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Our budget towards middle class economy

On the basis of that I have decided to make a candid follow up on the implementation of all the promises that were made by our political leaders. In simple language,making those leaders accountable for their promises made to the public and would use my column to appraise or remind them of unimplemented promises. But that was for the calendar year of 2011, I think it could make more sense if I were to do it for the financial year that is June 2011 to July 2012.

Lest we forget, there were those thirteen  sticky issues in which JK promised to deal with them when he inaugurated the Parliament in December 2010; hopefully they are getting on well in implementation.When setting his agenda on that day, JK confirmed that in his last five years he wants Tanzania to have a modern economy categorized as a country with a middle class economy, possibly with araised per capita income.

Normally countries with middle class economy have a capita income of US$ 3,000. Well, we are told our country is one of those few countries with the fastest growing economy in the world. So, are we on track? This was also confirmed by the then Minister for Finance Mustafa Mkulo when he said that Tanzania is not different from countries such as Kenya, Ghana and Guinea Bissau who were aspiring to becoming middle class economies.

Yes the Parliamentarians with Members of the Cabinet are already in Dodoma taking part in the budget session for the year 2012/2013 taking stock what was done in the previous year and what should be done for the following financial year.This is a very important period of the year for every Tanzanian as it is a budget session of the Bunge. We expect serious hard talk on how best our legislators will advise the government on our behalf how best to spend the scarce resources against the abundant demands of the country.

Unfortunately like last financial year, the budget session comes in the wake of difficult times, in terms of high rising cost of living and sporadic increases of prices of staple food that include maize flour, sugar, beans and other items like gasoline. Indeed some of these difficulties are the result of imported inflations, originating from outside our country and nothing can be done to stop them perhaps cushioning them with the government subsidies.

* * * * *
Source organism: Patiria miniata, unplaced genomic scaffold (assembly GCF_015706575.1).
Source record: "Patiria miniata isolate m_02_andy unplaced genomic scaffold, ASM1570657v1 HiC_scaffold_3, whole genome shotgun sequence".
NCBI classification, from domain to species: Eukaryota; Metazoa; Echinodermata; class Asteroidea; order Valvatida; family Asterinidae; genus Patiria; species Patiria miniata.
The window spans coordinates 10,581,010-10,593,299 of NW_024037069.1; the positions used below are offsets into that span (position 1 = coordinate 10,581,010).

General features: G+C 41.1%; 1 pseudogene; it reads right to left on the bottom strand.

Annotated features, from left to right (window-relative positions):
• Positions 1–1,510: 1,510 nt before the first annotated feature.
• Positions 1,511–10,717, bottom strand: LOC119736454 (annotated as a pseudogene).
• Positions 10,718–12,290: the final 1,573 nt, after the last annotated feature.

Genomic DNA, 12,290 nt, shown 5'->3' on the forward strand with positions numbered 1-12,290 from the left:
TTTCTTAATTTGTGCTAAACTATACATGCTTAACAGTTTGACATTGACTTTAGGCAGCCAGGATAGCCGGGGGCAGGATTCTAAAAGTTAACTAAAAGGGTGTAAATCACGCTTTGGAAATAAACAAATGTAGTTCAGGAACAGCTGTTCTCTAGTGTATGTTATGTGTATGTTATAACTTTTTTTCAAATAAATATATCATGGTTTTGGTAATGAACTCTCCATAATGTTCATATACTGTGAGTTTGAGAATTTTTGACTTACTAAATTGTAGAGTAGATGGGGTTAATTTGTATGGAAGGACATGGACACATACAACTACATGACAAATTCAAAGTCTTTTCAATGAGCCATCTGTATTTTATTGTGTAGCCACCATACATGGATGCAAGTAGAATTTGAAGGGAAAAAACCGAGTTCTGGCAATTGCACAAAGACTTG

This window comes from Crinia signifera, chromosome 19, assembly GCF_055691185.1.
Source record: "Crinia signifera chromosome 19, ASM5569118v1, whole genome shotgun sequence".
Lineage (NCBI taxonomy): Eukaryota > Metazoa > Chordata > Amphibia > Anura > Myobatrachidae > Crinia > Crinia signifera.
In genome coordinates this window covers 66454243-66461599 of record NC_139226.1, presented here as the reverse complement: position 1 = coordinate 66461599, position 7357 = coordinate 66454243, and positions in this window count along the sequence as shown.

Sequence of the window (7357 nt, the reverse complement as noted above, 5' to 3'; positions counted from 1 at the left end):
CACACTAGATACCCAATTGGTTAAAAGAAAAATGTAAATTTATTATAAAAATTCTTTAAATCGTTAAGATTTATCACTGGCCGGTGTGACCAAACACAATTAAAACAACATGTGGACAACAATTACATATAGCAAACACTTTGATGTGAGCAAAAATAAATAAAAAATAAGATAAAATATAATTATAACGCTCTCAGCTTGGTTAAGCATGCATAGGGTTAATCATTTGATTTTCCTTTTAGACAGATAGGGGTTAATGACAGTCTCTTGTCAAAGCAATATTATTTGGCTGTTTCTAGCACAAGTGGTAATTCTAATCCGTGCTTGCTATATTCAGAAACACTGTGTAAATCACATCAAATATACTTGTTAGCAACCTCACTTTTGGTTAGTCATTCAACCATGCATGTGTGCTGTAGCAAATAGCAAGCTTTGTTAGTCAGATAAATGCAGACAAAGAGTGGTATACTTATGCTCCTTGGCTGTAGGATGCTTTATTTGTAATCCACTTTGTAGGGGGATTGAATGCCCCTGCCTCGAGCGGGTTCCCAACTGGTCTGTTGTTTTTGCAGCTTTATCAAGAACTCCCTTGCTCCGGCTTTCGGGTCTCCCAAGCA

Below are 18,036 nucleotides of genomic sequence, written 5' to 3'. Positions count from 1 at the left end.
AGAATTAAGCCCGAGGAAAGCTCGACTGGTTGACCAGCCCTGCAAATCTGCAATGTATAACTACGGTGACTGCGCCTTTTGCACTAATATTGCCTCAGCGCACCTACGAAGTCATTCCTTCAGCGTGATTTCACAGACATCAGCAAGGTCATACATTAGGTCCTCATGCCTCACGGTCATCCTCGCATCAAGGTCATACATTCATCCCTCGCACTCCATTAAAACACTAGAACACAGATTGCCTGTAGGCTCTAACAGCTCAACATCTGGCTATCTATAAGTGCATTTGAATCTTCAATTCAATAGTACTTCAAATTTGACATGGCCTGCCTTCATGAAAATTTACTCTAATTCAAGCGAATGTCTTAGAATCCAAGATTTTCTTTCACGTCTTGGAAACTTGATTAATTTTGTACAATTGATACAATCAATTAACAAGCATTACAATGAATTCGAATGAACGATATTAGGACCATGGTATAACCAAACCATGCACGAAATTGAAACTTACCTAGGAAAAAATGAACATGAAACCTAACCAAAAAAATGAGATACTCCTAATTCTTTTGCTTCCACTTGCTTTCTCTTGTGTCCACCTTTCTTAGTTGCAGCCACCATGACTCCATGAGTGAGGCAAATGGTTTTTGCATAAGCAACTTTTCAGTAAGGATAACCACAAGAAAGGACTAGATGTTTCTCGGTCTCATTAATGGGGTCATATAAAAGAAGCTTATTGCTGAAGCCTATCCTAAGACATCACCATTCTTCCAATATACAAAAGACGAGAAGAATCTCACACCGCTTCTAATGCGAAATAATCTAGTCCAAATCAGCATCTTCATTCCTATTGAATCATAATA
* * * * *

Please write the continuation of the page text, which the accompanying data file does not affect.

How do we get out of this imbroglio and yet march faster to the promised middle class economy? This year’s long budget session promises fury discussions among the parliamentarians on the approval of the state budget and that of some ministries’ estimates which seem to have been underfunded on development projects.

Tax evasion and exemptions have annoyed even the clergymen who put the figure to Tsh. 1.7trilion loss and the delay in remittance from donor funding have led to under performance of our economy. With such a situation, are we still in line with our worked out five year development plan of our Vision 2025? Not surprisingly the National Planning Commission has been reinstituted to monitor and coordinate the development projects that are panacea to the implementation of the Vision 2025 in five years’ peace meals.

We are already minus one year now in the First Five Year Development Plan. Just before the end of this Financial Year, the Parliament had a session which saw the Oversight Parliamentary Committees together with the CAG reports heavily criticising some of the ministries for their insensitiveness in what amounted to mismanagement and corruption.

This again together with aforesaid factors is bad enough to keep us off track of our vision 2025. So this budget session is sitting while very fresh of the memories of the recent April sitting that saw the exit of six senior ministers. But in essence those reports reflected the activities of 2010/11; therefore for the current outgoing year 2011/12, we may hear some similar stories. Take note of the Bahi Parliamentarian who is alleged to have been involved in a corruption case recently obviously enticed to whitewashing some of the financial malpractices in the current financial year (2011/2012).

All that said, mainly it is a question of political accountability that cost some of these ministers and hopefully an element of deterrence has emerged from this scenario. Should we expect a changed working spirit from the government functionaries with
their political principals from this lesson?

Obviously, we will experience a changed parliament, even responses to questions raised in parliament would be well researched before being answered. And we are seeing now our legislatures are moved on national interests not on allegiances to their parties, which is a healthy sign to our Bunge.

In the previous budget session, there were some proposals from the oppositions for austerity measures such as removal of luxury vehicles, decrease the tax evasion, avoid wasteful spending and executives should be given loans and buy personal cars. Also there were some proposals for reduction of too many seminars which amounted to institutional corruption for creating unnecessary expenditure such as preparation of bags, t-shirts and other items that could be avoided. I hope this has been reduced and the money is put into good use.

Let us get the feedback and all the indications are showing that there is a new beginning of getting serious in shaping our country and its leaders towards our march to the wishful middle class economy. God bless!

j n y o k a @ l i v e . c o m

+255754342711 Senior Citizen

THE month of September 2020 is on its ...

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Author: KIANGIOSEKAZI WA NYOKA

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